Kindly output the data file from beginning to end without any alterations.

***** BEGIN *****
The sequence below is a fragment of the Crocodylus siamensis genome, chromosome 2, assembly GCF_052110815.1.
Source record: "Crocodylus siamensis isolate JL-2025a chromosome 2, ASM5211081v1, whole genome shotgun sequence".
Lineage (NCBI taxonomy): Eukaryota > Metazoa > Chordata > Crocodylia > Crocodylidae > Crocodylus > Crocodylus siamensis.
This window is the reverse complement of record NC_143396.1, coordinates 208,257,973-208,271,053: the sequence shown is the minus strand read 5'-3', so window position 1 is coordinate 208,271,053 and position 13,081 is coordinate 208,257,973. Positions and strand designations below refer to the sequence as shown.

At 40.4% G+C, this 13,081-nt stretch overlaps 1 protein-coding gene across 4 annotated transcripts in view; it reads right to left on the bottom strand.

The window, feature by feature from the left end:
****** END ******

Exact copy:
The sequence below is a fragment of the Crocodylus siamensis genome, chromosome 2, assembly GCF_052110815.1.
Source record: "Crocodylus siamensis isolate JL-2025a chromosome 2, ASM5211081v1, whole genome shotgun sequence".
Lineage (NCBI taxonomy): Eukaryota > Metazoa > Chordata > Crocodylia > Crocodylidae > Crocodylus > Crocodylus siamensis.
This window is the reverse complement of record NC_143396.1, coordinates 208,257,973-208,271,053: the sequence shown is the minus strand read 5'-3', so window position 1 is coordinate 208,271,053 and position 13,081 is coordinate 208,257,973. Positions and strand designations below refer to the sequence as shown.

At 40.4% G+C, this 13,081-nt stretch overlaps 1 protein-coding gene across 4 annotated transcripts in view; it reads right to left on the bottom strand.

The window, feature by feature from the left end: